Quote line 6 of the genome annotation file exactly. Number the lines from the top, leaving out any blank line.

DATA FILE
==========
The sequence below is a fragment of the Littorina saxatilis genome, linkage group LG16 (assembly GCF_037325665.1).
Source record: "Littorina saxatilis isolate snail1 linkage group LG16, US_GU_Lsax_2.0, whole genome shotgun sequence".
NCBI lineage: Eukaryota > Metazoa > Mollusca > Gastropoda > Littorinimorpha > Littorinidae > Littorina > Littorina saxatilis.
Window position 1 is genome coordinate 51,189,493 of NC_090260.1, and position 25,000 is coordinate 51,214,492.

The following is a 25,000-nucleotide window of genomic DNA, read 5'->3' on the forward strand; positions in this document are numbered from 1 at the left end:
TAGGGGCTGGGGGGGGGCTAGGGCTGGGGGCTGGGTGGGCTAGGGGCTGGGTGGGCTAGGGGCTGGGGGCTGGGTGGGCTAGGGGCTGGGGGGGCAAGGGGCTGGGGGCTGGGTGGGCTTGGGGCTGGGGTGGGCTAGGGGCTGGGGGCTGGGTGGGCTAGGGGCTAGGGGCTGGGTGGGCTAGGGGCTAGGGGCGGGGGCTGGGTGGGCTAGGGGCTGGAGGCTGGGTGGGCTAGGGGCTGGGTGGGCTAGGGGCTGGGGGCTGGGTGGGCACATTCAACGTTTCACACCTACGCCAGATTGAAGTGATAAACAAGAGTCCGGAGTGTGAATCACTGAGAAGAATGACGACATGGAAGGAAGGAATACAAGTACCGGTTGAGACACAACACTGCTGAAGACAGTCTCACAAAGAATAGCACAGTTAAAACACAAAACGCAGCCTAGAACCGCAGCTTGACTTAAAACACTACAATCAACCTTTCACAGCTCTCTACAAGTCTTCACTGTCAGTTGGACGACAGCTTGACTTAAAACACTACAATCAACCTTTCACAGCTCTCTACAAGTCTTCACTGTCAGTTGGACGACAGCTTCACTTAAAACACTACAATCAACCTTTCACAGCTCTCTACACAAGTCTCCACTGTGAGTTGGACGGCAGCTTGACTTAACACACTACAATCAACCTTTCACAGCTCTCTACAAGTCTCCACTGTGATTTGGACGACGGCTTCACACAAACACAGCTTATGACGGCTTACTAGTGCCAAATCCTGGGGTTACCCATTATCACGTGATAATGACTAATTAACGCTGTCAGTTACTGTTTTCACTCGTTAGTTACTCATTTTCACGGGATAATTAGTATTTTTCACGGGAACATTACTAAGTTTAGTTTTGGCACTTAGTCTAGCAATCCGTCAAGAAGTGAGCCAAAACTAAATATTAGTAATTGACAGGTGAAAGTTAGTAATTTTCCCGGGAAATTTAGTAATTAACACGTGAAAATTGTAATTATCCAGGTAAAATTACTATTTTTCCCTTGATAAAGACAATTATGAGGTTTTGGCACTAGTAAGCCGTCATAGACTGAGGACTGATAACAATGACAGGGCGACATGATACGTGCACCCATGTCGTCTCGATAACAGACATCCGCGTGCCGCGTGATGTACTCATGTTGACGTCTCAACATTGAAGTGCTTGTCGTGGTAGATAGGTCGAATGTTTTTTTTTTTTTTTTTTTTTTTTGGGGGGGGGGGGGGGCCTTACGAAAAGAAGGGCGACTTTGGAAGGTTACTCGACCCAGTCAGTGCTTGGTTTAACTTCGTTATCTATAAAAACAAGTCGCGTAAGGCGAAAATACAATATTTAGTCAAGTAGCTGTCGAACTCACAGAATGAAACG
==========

TAGGGGCTGGGGGGGGGCTAGGGCTGGGGGCTGGGTGGGCTAGGGGCTGGGTGGGCTAGGGGCTGGGGGCTGGGTGGGCTAGGGGCTGGGGGGGCAAGGGGCTGGGGGCTGGGTGGGCTTGGGGCTGGGGTGGGCTAGGGGCTGGGGGCTGGGTGGGCTAGGGGCTAGGGGCTGGGTGGGCTAGGGGCTAGGGGCGGGGGCTGGGTGGGCTAGGGGCTGGAGGCTGGGTGGGCTAGGGGCTGGGTGGGCTAGGGGCTGGGGGCTGGGTGGGCACATTCAACGTTTCACACCTACGCCAGATTGAAGTGATAAACAAGAGTCCGGAGTGTGAATCACTGAGAAGAATGACGACATGGAAGGAAGGAATACAAGTACCGGTTGAGACACAACACTGCTGAAGACAGTCTCACAAAGAATAGCACAGTTAAAACACAAAACGCAGCCTAGAACCGCAGCTTGACTTAAAACACTACAATCAACCTTTCACAGCTCTCTACAAGTCTTCACTGTCAGTTGGACGACAGCTTGACTTAAAACACTACAATCAACCTTTCACAGCTCTCTACAAGTCTTCACTGTCAGTTGGACGACAGCTTCACTTAAAACACTACAATCAACCTTTCACAGCTCTCTACACAAGTCTCCACTGTGAGTTGGACGGCAGCTTGACTTAACACACTACAATCAACCTTTCACAGCTCTCTACAAGTCTCCACTGTGATTTGGACGACGGCTTCACACAAACACAGCTTATGACGGCTTACTAGTGCCAAATCCTGGGGTTACCCATTATCACGTGATAATGACTAATTAACGCTGTCAGTTACTGTTTTCACTCGTTAGTTACTCATTTTCACGGGATAATTAGTATTTTTCACGGGAACATTACTAAGTTTAGTTTTGGCACTTAGTCTAGCAATCCGTCAAGAAGTGAGCCAAAACTAAATATTAGTAATTGACAGGTGAAAGTTAGTAATTTTCCCGGGAAATTTAGTAATTAACACGTGAAAATTGTAATTATCCAGGTAAAATTACTATTTTTCCCTTGATAAAGACAATTATGAGGTTTTGGCACTAGTAAGCCGTCATAGACTGAGGACTGATAACAATGACAGGGCGACATGATACGTGCACCCATGTCGTCTCGATAACAGACATCCGCGTGCCGCGTGATGTACTCATGTTGACGTCTCAACATTGAAGTGCTTGTCGTGGTAGATAGGTCGAATGTTTTTTTTTTTTTTTTTTTTTTTTGGGGGGGGGGGGGGGCCTTACGAAAAGAAGGGCGACTTTGGAAGGTTACTCGACCCAGTCAGTGCTTGGTTTAACTTCGTTATCTATAAAAACAAGTCGCGTAAGGCGAAAATACAATATTTAGTCAAGTAGCTGTCGAACTCACAGAATGAAACG